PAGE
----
I love to study data, build betting systems and capitalize on the findings. I look for specific line ranges, types of games and the point in the season in which games were played as the foundation for these strategies. The opening week of the college football season presents interesting matchups every year, and the prices set by oddsmakers can give bettors valuable insight as to how the experts are evaluating the games.
It’s typically believed that the bookmakers are the ones in the know and that they set their lines for specific reasons. In turn, those lines are bet heavily by the professionals, who put an equal amount of work into prepping for the season. You would think that by following the lead of these two groups, all bettors should be able to take advantage. I believe that studying the results of games against the lines does that.
So I set out to find any relatively simple systems or concepts on which bettors can capitalize in the opening weeks of the college football season — Week 0 and Week 1, or the next two weekends on the slate.
After studying games from Weeks 0 and 1 for the last eight seasons, I came up with five betting concepts you might want to consider as you break down the games.
Huge favorites of 37.5 points or more have been automatic in the opening weeks since 2013, going 7-0 SU and ATS.
When the opening-week lines approach 40 points, oddsmakers clearly perceive a massive difference in talent between teams. Also, the better teams were always playing at home, eager to get their promising seasons off to good starts against opponents that were essentially powerless to stop them. The result has been easy wins and point-spread covers, with these games producing an average score of 60.4-9.3 on games with average lines of -40.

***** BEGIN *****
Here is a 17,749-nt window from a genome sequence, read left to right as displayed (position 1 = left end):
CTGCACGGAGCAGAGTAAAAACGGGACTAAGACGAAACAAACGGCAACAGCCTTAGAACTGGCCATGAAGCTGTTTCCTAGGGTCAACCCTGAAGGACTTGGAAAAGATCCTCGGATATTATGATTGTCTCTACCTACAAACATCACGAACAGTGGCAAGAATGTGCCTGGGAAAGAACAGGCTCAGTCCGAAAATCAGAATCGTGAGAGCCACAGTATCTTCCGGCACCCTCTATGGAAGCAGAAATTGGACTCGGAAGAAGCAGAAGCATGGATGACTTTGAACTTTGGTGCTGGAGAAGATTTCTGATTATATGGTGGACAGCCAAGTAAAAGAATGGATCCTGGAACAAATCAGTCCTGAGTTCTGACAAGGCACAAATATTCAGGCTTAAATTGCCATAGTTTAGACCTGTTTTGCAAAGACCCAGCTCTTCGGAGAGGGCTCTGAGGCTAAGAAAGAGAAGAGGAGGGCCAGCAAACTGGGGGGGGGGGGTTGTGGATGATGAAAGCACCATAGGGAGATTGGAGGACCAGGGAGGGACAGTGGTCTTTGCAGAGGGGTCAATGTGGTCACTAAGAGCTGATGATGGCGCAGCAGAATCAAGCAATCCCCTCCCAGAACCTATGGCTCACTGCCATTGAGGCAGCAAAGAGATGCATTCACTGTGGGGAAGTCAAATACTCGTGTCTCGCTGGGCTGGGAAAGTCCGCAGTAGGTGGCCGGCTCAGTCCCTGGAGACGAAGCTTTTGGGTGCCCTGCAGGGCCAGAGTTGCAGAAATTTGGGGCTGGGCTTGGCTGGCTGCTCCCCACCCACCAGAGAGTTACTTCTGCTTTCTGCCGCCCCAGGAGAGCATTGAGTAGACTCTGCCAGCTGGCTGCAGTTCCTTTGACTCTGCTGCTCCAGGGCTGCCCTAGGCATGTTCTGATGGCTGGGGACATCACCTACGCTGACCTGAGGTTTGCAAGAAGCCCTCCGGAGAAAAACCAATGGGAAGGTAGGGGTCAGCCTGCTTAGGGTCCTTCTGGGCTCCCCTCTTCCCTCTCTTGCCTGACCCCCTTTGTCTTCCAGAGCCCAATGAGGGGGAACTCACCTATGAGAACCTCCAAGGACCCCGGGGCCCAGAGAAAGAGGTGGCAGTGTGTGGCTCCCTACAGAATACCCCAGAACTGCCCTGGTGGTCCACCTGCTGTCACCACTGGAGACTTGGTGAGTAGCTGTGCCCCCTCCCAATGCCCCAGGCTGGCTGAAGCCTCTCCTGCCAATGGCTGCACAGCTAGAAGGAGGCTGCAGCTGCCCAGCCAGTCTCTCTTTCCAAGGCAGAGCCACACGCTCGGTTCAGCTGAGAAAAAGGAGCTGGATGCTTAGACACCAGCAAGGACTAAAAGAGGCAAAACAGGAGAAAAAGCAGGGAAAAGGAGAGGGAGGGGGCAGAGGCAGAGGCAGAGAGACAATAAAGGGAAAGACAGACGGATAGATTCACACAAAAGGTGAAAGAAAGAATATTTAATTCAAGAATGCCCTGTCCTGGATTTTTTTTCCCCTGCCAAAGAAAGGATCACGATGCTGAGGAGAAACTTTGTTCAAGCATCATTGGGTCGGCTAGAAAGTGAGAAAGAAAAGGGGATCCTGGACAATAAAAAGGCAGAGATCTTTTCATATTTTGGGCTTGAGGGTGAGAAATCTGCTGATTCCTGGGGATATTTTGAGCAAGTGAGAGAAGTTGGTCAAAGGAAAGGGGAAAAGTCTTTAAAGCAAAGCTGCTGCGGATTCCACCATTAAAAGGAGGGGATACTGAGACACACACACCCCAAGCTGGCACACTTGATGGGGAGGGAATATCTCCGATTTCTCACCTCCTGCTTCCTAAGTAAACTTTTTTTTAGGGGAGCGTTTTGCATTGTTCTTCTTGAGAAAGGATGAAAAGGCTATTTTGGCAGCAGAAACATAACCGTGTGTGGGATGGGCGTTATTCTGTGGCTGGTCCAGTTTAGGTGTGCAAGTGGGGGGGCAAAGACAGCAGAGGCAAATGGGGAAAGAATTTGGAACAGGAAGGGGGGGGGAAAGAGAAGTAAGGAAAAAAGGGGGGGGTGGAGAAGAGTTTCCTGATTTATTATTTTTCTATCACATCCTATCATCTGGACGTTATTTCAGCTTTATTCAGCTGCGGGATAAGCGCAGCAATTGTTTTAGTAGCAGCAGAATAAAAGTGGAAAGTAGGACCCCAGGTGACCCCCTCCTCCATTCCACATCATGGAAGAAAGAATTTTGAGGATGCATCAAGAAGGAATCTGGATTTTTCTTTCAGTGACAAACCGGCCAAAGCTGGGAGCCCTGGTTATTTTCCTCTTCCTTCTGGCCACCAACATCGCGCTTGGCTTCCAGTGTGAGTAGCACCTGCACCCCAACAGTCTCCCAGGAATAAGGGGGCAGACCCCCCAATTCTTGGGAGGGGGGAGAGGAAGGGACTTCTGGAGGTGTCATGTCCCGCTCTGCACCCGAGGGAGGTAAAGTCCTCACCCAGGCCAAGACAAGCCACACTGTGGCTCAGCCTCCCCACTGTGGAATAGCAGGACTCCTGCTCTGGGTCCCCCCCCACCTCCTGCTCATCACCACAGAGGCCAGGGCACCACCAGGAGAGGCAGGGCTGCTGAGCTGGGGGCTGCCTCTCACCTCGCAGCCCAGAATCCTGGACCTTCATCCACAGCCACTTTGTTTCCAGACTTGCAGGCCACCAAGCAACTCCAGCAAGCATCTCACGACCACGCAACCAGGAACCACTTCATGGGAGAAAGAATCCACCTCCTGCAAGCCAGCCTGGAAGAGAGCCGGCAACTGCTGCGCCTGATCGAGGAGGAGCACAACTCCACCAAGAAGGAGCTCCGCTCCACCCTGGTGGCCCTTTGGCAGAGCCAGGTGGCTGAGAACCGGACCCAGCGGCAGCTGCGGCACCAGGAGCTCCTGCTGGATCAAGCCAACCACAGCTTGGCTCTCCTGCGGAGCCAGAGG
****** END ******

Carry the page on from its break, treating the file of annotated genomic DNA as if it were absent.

Favorites have been reliable at home and in neutral-site games in the opening weeks since 2013, going 121-104 ATS (53.7 percent). But that has not been the case on the road at 28-38 ATS (42.4 percent).
Playing at home in the opening weeks provides a lot of motivation. Typically, this is when teams’ enthusiasm peaks, and full stadiums share the excitement. The ATS results over the last eight seasons show opening-week home teams are generally the better bet, as they own the ATS ledger as favorites and underdogs. If you prefer to back the better team, recognize the 11.3 percent difference between the recent success rates of home and road favorites beating their point spreads in Weeks 0 and 1.
Power 5 favorites have been more reliable than Group of 5 favorites. When Group of 5 teams have met in Weeks 0 and 1 since 2013, favorites are just 26-36 ATS (41.9 percent).
Despite expanded previews of the Group of 5 teams published by such experts as Phil Steele, Brad Powers, Kenny White and our group here at VSiN, analyzing a team filled with higher-level talent in a Power 5 conference is easier than judging the generally lesser players in the Group of 5. In other words, projecting accurate point spreads for the latter is more speculative. This leaves more margin for error, and as it has turned out recently, underdogs in these Group of 5 matchups seem take a lot of motivation from the slight.
Favorites in games between conference opponents have fared well, going 12-7 SU and 11-7-1 ATS (61.1 percent) since 2013 in Weeks 0 and 1.
The importance of conference games, even in the opening weeks of the season, can’t be overstated. Conference clashes typically bring out the best in focusing on preparation, and when you add the excitement of opening the season against a rival, it’s easy to understand how the better team can be more successful. If you figure conference favorites have covered at a 61.1 percent rate, and all other favorites have gone 50.5%, you have more than a 10 percent advantage in betting a favorite in a conference game in Weeks 0 and 1. Conference games this early are rare, but five Big Ten clashes and an ACC tilt are on tap the next two weekends.
Oddsmakers are leading you to water on low-totaled games, with Weeks 0 and 1 totals of 48 or less going 26-11 Under (70.2 percent) since 2013.
Remember, oddsmakers study these teams extensively throughout the offseason. When they determine that teams won’t be very explosive offensively, they basically tell you so by setting their opening totals low. Considering that the average college total has been in the 56-57 range for the last eight years, a total of 48 might seem appetizing for an Over play, but it has proven to be a profitable strategy to avoid that temptation. See low, expect low.
View original post